Spring into history

Legacy Gardens take visitors for a stroll into the Island’s botanical past.

Things are popping up at the Cooke House and Legacy Gardens in Edgartown, as the warm days of spring and summer finally greet us.

Starting April 2 through the end of October, weather permitting, the Martha’s Vineyard Museum properties will be starting their outdoor activities from 12 to 4 pm every Saturday. While the inside of the Cooke House is still closed as it undergoes stabilization and then preservation work, the great outdoor Legacy Gardens will be where the action is. The title “Legacy Gardens” is a nod to the fact that the museum began in Edgartown as the Dukes County Historical Society. Even though it has moved principal operations to its main campus in Vineyard Haven, there is still a lot going on at the old Edgartown location, since it is where they began.

Manager of education and public programs for the museum Norah Kyle Messier said the gardens are the original portion of the campus, which have now been preserved in perpetuity as a beautiful living exhibit that is entirely donor-funded. “It is a beautiful outdoor learning space associated with our historic museum,” she said. You’ll be able to stroll through the Learning Loop, a walk through the Vineyard’s botanical history, beginning when the glacier receded 10,000 years ago, and ending at the present moment.

The gardens will be staffed with museum educators who, as Messier explains, are there to answer any and all questions about the Cooke House, along with Vineyard and Edgartown history. They will also be leading all sorts of activities — there’s plenty for kids, but all ages will find the activities engaging. In “Garden Gabs,” you get to talk with a horticultural historian about the plants growing in the Legacy Garden regarding their historic and contemporary uses, and get tips for incorporating indigenous and introduced species into your own garden at home. There will be a pop-up exhibit that connects the past with the present as you stroll through the Colonial Kitchen Garden. Enjoy old-fashioned toys and games of skill and luck that have been popular pastimes on the Vineyard historically, and are fun for all ages.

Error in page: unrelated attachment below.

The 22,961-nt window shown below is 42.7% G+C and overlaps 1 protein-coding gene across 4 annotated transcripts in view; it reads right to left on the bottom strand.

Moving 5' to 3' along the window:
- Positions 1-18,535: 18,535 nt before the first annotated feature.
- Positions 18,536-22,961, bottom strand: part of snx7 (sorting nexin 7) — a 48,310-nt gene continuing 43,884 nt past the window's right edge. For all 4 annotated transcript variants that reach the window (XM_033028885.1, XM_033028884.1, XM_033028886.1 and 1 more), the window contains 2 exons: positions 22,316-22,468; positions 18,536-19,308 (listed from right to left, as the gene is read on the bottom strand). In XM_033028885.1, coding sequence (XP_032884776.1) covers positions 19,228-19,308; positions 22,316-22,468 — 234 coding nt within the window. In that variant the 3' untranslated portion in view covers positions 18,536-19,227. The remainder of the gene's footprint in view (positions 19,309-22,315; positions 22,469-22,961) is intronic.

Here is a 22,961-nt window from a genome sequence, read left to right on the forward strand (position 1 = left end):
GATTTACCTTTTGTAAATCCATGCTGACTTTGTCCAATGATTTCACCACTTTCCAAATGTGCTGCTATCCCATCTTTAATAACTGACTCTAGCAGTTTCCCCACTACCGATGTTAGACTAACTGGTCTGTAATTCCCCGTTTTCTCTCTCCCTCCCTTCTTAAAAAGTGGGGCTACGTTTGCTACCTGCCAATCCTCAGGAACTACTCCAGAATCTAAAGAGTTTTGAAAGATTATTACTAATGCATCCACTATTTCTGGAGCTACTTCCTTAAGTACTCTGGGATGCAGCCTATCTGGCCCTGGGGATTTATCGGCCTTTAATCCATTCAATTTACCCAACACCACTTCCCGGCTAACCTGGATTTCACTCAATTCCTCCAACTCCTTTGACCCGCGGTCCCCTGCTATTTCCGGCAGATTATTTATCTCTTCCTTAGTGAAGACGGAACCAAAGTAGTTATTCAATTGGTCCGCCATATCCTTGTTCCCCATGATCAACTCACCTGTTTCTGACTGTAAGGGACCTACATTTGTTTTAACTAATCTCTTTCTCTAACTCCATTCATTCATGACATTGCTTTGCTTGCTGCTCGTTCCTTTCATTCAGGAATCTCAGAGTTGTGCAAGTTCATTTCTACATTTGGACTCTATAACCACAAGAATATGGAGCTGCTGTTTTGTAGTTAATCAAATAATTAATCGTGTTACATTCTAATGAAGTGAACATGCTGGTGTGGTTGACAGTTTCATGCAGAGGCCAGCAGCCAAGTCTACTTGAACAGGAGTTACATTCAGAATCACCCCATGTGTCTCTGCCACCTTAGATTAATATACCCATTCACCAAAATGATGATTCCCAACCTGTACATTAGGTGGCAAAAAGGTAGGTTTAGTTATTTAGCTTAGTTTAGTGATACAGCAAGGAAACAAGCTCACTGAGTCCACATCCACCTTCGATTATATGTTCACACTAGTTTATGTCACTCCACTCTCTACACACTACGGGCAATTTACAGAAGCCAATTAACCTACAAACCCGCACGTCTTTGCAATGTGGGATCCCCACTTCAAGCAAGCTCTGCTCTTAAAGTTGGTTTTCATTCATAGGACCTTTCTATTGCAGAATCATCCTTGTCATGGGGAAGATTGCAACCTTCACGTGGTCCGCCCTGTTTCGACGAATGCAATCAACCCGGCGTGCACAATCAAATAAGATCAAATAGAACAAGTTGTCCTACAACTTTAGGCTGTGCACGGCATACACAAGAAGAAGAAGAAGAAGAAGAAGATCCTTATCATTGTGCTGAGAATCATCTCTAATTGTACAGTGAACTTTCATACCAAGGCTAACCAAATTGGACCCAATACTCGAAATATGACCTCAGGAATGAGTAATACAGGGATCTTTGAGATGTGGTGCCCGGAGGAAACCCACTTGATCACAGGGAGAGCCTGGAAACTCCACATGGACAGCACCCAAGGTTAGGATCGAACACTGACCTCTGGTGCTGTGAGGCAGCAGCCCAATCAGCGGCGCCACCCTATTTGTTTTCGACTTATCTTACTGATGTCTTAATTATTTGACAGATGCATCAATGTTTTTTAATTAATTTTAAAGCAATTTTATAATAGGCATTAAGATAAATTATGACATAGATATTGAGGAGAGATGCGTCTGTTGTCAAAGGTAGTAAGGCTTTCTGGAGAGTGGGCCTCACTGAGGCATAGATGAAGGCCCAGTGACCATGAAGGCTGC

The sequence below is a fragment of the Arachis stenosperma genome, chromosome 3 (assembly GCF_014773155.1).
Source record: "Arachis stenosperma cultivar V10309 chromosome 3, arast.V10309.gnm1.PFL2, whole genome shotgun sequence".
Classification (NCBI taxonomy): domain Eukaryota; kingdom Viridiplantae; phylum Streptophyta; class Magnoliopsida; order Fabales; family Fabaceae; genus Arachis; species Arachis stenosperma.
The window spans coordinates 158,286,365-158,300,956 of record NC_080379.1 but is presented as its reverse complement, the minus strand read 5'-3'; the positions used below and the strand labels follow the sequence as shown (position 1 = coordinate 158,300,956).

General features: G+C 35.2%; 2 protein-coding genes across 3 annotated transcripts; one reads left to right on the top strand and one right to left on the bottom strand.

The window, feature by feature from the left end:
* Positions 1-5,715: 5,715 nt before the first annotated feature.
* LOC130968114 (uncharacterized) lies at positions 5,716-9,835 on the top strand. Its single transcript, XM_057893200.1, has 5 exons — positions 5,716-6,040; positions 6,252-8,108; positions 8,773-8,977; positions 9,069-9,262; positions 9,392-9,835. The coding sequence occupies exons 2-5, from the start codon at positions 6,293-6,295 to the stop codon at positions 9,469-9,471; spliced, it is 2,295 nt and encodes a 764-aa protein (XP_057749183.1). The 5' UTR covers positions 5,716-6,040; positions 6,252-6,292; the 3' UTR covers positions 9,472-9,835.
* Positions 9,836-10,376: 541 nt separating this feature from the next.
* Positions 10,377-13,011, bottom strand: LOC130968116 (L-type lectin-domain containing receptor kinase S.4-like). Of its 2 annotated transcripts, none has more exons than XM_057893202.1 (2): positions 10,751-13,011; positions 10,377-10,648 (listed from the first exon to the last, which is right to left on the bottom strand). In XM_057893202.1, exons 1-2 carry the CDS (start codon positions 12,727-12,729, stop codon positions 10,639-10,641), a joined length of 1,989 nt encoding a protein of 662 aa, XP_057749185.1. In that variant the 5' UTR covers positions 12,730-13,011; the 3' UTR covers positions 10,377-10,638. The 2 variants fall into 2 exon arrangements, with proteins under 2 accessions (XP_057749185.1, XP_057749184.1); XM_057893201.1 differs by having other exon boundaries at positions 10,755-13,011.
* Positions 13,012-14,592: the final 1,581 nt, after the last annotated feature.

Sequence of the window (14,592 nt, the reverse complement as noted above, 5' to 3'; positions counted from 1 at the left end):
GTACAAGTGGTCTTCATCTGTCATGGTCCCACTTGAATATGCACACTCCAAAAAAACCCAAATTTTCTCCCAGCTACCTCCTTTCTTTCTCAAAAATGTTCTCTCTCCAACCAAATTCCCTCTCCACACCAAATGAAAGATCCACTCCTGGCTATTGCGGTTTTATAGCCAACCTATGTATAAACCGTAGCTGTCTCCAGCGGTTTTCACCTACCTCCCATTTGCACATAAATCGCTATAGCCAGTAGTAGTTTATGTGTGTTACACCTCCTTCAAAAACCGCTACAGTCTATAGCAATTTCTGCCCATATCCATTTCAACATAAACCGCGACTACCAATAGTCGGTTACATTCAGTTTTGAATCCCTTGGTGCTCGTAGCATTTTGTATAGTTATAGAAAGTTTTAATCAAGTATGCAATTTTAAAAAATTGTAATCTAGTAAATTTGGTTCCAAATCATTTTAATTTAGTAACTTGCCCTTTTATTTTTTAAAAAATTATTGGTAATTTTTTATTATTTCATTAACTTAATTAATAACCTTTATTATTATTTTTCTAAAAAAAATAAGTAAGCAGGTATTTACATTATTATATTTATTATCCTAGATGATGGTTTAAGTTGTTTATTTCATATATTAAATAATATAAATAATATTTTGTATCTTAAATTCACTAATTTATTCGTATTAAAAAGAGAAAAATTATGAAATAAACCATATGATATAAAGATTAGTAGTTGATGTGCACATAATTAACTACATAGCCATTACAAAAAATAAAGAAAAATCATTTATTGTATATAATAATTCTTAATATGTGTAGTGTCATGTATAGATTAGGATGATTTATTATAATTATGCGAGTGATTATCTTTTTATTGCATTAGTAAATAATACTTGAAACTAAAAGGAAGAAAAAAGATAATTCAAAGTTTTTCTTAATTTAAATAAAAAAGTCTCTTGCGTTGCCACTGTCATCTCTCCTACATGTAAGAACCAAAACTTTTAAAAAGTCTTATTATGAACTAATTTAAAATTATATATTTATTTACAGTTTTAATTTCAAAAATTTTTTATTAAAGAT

You can also get involved with make-and-take garden crafts, which will include recycled paper seedling pots, botanical sketching, simple pressed flowers, leaf rubbing, dried lavender sachets, and mini flower arrangements. There will also be “DO Try This at Home” activity guides and museum coloring sheets. And for those who are interested, a self-guided tour brochure is available that traces 10,000 years of botanical history through the Learning Loop gardens.

Offerings in the works for adults include historical horticulture workshops, and a costumed “Secrets & Scandals! Olde Edgartown Walking Tour,” that will start at the Edgartown Lighthouse and end at the Cooke House and Legacy Gardens, so it links two of the museum’s properties.

There will also be natural dyeing workshops, herbal cocktail and tea workshops, and museum nightlife programs.

“I’m really looking forward to a very busy and experimental year. I’m hoping that we serve all the audiences we want to serve by bringing the really unique and diverse history of the Island to life in a variety of different ways,” Messier said. “Everything from living history programming, costume tours, hands-on experiences for all ages, and, of course, the traditional selection of lectures, panel discussions, and college-level courses and seminars. There’s a little bit of everything, with the hopes of reaching everybody.”

Weekly Saturday drop-in offerings run from 12 to 4 pm, starting April 2. The museum suggests a $5 donation. All ages are welcome. Head to bit.ly/Cooke_House_Legacy_Gardens for more information.